When you swipe right on someone on an online dating app, it’s not because you admire their loyalty or how they treat their friends.
Aside from how they look and a brief description, you know next to nothing about the person your thumb has approved.
What if they turn out to be a creep? Or a jerk? Or someone who doesn’t like Squid Game? Wouldn’t it be nice to know who you’re really dating right from the start so you can avoid wasting time?
Well, one influencer set out to do just that. Unfortunately, it didn’t turn out the way she’d expected.
Influencer Creates Group That Blacklists Guys
On Sunday (17 Oct), TikTok influencer Koh Boon Ki published a rather interesting post on the platform.
She proposed creating a Telegram group for “girls from all the dating apps in Singapore” to “discuss the guys we’ve talked to and dates we’ve been on”.
@doujiang.youtiaothoughts?? the guys have worse tele groups anyway♬ original sound – Barry ALLEN 🇵🇭 – Barry ALLEN🇵🇭THABRADAZPHCLO
Tired of having to look out for red flags, she wanted to know details about guys before she started dating them. Such information could then be compiled in a document, she noted.
And that’s exactly what she did.
Koh created a Telegram group called “sg dating adventures” that same day, and those who had come across her original post – viewed over 190,000 times – had joined as well.
Members started recounting their dating tales, while one took the idea a little further; the unnamed member created a Google spreadsheet titled “Dating Guide SG” and shared it in the chat.
The open document reportedly compiled all the contributions from anonymous users about men they had dated in the past. Their contributions included allegations of sexual assault, and filming girls without their consent.
The document was split into two tabs: “Blacklist” and “Avoid”.
One can see how victims of sexual assault would want others to avoid the same fate, but members then started talking about the sexual performance of the men they used to date.
Accused of Doxxing & Harassment
The document has since been deleted, but some people were not pleased with it, to say the least.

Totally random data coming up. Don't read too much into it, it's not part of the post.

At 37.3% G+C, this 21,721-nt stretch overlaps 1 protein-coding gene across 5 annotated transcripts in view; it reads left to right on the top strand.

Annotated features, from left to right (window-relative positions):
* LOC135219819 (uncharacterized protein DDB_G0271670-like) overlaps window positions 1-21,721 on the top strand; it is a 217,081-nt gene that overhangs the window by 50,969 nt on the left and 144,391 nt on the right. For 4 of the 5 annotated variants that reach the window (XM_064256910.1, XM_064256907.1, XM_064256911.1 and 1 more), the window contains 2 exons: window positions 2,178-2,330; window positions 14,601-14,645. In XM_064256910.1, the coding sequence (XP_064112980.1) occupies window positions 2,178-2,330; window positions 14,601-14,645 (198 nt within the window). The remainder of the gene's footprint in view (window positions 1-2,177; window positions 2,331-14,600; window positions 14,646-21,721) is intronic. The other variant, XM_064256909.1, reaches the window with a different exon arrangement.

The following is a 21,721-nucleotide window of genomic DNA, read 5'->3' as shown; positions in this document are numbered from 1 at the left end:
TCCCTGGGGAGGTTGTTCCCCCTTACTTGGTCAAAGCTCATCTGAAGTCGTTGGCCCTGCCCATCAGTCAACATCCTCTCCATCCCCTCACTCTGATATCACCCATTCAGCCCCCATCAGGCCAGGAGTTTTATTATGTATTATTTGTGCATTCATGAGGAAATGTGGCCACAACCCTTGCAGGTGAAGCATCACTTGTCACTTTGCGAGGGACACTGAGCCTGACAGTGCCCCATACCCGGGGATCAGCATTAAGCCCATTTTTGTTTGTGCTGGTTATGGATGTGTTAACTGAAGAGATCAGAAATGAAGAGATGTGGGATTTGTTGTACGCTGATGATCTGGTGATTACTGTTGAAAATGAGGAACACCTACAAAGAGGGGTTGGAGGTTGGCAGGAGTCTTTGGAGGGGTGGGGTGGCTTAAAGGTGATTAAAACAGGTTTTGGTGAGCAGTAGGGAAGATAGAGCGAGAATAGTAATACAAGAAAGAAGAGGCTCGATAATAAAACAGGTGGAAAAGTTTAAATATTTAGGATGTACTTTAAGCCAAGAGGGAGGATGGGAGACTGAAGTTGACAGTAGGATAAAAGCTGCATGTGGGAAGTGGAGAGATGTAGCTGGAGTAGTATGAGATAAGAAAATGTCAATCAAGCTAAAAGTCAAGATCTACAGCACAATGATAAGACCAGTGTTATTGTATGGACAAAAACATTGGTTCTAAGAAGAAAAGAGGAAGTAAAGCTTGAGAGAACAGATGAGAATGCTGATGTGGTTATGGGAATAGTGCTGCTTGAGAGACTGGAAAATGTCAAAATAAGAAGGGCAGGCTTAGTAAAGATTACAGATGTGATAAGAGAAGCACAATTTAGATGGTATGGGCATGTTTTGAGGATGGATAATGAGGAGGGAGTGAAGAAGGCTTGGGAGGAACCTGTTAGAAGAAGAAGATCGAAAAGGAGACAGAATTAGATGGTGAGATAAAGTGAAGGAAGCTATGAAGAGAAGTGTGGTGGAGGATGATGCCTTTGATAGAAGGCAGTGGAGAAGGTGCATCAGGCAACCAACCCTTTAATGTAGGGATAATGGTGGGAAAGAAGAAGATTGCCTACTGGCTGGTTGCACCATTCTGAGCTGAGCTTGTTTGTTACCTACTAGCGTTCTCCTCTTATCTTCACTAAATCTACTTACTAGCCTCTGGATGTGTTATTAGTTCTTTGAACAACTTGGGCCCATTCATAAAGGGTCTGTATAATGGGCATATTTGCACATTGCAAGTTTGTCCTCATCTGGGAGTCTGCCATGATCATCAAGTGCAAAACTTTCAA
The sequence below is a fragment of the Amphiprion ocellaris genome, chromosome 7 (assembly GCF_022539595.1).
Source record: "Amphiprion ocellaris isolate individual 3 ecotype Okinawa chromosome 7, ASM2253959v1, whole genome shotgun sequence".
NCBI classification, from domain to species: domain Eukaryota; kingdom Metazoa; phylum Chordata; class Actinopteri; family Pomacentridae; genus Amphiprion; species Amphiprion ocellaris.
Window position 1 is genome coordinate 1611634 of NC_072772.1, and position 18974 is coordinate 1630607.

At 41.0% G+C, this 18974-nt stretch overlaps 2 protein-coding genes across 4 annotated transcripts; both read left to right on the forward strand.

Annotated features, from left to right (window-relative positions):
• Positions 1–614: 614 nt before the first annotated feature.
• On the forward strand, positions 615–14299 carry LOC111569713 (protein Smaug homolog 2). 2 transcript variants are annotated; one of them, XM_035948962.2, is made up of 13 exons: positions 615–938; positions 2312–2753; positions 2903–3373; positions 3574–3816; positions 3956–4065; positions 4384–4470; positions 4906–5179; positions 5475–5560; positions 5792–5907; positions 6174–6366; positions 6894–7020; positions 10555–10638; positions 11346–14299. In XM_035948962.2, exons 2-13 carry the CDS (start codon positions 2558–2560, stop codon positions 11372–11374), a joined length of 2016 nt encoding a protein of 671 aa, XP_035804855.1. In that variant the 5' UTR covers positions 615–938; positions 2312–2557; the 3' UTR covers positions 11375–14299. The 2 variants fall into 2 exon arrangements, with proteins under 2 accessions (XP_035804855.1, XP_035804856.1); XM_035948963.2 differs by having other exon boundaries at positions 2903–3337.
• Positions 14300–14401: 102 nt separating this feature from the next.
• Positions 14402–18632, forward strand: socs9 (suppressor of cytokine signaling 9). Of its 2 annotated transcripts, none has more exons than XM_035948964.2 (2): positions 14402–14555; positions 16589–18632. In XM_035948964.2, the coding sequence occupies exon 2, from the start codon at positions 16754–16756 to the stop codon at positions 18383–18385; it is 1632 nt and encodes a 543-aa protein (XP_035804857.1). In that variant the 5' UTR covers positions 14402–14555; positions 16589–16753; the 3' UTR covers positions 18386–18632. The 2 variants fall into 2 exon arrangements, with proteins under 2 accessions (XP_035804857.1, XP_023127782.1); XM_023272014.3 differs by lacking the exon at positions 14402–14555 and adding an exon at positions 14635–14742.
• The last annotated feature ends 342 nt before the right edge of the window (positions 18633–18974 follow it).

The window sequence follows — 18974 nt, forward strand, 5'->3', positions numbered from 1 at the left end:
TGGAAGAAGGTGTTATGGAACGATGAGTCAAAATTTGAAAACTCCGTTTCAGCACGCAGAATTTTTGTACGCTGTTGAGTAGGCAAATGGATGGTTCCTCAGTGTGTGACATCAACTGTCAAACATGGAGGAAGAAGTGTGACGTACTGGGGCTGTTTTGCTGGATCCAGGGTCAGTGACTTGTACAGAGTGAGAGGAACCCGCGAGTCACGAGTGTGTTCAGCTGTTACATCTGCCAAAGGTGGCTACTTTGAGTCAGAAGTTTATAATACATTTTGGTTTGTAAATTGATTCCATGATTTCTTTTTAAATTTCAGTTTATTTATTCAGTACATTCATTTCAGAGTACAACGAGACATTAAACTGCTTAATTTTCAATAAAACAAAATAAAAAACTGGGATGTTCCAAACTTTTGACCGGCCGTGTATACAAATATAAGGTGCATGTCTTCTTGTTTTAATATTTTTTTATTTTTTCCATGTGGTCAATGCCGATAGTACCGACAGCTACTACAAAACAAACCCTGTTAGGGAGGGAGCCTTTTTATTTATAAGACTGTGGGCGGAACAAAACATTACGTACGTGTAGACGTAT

Some TikTok users accused Koh of doxxing and harassment, as the Google spreadsheet and chat had shared personal information of men, including their full names and contact details.
To those who’ve never heard of the term, doxxing might sound like Muay Thai for canines. But it’s actually the practice of researching and publishing private or identifying information about an individual or organization.
Since Jan 2020, doxxing has been punishable by law.
This law criminalises the publication of personally identifiable information with the intention of harassing, threatening, or provoking violence against a person. This includes (but will not be limited to) the posting of photographs, contact numbers, addresses, and employment details.
Those who are charged with doxxing can face a fine of up to S$5,000 or a jail term of up to six months if the intention was to cause harassment.
The jail term can go up to 12 months if they intended to cause fear or provoke violence.
In an TikTok post yesterday (18 Oct) Koh admitted that she had created the chat group, but said someone else had made the Google spreadsheet.
She said the chat group turned out “way worse” than she had imagined.
“I didn’t put enough consideration into setting boundaries and rules within the chat to moderate the discussion, and I did not realise that it was also slowly spiralling into a name-and-shame group,” she said.
The document has since been deleted, but no one knows if copies were made or distributed.
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Featured Image: TikTok (@doujiang.youtiao)
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